Skull base surgery


The undersurface of the brain is supported by a part of the skull called skull base. Many vital structures like the roof of the eye socket and the roof of the nasal cavity form a common wall with the skull base. The roof of many of the sinuses and the bone that encases the deep structures of the ear also make up part of the skull base. It also contains many nerves, blood vessels, and glands, and any damage or skull base tumor can affect vision, hearing, speech, swallowing, and can even be life-threatening. The basic concept of Skull Base Surgery is to approach the tumor from the undersurface of the Brain and tumor, or from the side, by removing specific parts of the bone of the Skull Base. This exposes the tumor with no damage to the Brain. The procedures are divided according to whether the tumor is involving the front part of the skull base (anterior cranial fossa) or the middle part of the skull base (middle cranial fossa). Endoscopic skull base surgery is a less invasive route to specific lesions and is implemented as a tool for the biopsy and removal of these lesions. Traditional approaches to anterior skull base lesions involve a craniotomy, such as the frontal, bifrontal, expanded bifrontal, frontotemporal orbitozygomatic, and transbasal approaches.

1.Skull base tumor surgery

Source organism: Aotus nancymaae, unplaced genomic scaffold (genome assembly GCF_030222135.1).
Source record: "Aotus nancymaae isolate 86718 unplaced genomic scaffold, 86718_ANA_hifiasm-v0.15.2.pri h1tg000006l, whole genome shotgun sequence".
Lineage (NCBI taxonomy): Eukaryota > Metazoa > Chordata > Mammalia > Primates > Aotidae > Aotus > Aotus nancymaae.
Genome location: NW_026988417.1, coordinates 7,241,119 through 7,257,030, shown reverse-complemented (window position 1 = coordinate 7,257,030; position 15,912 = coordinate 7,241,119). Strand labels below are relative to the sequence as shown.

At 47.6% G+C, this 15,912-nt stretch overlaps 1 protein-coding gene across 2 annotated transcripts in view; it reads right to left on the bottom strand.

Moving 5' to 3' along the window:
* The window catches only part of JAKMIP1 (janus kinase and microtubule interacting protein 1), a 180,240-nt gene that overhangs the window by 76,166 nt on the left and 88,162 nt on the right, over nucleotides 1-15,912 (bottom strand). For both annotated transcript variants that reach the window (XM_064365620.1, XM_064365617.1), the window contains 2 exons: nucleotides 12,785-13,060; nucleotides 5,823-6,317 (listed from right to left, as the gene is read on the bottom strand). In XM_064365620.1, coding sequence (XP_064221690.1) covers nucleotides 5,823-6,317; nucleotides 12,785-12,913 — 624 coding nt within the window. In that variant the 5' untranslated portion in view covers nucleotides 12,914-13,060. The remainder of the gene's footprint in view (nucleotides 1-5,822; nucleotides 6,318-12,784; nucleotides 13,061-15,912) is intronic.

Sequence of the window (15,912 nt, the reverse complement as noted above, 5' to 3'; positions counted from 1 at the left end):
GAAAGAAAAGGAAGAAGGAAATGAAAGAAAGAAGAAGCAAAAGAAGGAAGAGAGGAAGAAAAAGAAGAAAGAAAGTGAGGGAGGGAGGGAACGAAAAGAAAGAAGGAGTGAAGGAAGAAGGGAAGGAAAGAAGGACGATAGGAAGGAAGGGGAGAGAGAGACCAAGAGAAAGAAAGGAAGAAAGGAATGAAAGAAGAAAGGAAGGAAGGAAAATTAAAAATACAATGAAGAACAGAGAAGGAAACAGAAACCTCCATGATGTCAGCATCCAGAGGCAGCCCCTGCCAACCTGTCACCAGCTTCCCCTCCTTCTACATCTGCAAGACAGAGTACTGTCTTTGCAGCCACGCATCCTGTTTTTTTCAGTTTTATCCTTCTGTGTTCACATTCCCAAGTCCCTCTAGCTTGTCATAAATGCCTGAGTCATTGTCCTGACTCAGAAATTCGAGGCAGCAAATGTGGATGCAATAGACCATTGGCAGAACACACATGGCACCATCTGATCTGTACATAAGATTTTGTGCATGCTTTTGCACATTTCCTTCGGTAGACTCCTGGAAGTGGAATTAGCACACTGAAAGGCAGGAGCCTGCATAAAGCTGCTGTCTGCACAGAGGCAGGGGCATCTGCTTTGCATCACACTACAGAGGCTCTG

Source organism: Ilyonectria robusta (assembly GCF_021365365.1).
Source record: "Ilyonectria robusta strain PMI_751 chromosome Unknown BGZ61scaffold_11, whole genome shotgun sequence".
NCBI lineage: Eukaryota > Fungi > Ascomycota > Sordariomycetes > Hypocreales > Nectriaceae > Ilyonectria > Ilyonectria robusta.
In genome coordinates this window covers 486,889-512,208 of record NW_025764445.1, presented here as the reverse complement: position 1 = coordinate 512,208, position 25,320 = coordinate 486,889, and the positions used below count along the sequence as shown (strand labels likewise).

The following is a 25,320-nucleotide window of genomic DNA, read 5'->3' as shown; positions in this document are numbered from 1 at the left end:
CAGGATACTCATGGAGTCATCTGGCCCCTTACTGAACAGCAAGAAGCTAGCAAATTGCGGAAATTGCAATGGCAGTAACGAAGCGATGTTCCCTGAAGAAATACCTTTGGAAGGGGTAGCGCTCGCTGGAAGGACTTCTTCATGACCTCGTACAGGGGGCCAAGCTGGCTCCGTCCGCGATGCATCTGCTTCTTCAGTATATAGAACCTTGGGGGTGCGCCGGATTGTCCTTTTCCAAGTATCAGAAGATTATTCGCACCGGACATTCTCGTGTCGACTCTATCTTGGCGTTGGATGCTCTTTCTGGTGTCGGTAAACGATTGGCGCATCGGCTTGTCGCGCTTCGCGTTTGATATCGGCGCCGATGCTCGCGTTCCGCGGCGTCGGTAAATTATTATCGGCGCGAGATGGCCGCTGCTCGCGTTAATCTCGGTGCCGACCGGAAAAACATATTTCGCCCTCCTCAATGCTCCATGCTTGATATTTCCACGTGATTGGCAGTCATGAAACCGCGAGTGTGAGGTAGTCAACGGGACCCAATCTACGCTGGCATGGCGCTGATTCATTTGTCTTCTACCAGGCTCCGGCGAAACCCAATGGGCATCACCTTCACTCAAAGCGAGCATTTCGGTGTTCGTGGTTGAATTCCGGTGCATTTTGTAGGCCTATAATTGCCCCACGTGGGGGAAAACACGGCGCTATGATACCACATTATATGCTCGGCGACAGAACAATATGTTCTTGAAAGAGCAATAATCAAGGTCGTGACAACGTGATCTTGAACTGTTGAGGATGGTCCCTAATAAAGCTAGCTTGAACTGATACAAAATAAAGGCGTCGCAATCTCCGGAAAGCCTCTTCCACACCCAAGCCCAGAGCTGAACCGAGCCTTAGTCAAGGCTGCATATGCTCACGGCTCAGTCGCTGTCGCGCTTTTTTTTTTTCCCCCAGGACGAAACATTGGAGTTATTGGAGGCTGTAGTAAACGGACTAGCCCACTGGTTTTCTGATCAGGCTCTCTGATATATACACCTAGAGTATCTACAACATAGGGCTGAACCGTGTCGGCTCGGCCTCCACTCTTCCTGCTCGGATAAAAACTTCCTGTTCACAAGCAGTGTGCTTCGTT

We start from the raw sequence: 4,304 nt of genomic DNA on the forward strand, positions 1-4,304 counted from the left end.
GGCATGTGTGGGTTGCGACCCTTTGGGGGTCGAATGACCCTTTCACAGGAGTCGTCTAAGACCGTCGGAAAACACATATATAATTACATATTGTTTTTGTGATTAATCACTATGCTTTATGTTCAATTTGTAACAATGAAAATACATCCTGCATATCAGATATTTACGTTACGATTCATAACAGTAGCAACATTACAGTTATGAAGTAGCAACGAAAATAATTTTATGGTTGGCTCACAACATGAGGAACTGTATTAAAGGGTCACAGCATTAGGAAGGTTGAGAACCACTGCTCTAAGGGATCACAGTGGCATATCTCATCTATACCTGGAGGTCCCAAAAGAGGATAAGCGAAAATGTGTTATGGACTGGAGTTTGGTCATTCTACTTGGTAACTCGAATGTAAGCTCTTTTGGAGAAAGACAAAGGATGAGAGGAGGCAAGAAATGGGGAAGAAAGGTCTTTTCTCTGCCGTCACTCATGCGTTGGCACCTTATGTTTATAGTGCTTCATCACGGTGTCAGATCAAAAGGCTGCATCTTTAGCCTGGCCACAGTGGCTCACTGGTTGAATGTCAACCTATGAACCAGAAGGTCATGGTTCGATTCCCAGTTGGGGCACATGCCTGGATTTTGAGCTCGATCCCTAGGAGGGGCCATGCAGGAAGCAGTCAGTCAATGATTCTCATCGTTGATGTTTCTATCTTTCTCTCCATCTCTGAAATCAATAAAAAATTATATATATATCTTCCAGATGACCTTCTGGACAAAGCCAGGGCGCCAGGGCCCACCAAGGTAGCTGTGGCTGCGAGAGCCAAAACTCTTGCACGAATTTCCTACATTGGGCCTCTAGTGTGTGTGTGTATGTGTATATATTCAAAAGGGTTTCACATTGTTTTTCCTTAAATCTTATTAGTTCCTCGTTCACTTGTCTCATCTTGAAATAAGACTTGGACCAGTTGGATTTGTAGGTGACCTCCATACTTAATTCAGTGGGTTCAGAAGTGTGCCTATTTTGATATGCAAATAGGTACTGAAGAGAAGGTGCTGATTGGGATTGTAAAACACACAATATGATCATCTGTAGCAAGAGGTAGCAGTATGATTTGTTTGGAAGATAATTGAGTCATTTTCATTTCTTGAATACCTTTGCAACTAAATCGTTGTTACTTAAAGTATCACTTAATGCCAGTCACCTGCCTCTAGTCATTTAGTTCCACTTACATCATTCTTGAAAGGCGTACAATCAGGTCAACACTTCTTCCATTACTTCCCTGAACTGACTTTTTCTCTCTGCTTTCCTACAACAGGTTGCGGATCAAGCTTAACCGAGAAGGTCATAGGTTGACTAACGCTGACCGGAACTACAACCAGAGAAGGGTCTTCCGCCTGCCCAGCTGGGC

Treatments for skull base tumors include medical intervention, radiation therapy, surgical intervention, or a combination. Some tumor at base of skull requires surgery but when surgery is required it is usually performed by a team comprising an ENT surgeon and a neurosurgeon. Sometimes other surgeons are also involved. This might include a plastic surgeon, maxillofacial surgeon or ophthalmic surgeon. The type of surgery performed depends on the site, type and size of the tumor as well as the expertise of the team. A tissue diagnosis is generally performed before the medical or radiation therapy. Chemotherapy, Radiation therapy or stereotactic radio surgery can be used to primarily treat a skull base tumor or can be used as adjuvant therapy after tumor surgery. A new approach removes pituitary tumors through a patient's nose, rather than through a large incision in the head. This endonasal, endoscopic, skull-based procedure results in a quicker recovery for patients with pituitary tumors and other tumors at the base of skull. Many of the complications seen with traditional tumor removal, such as numbness, pain and large incisions are avoided in this technique.
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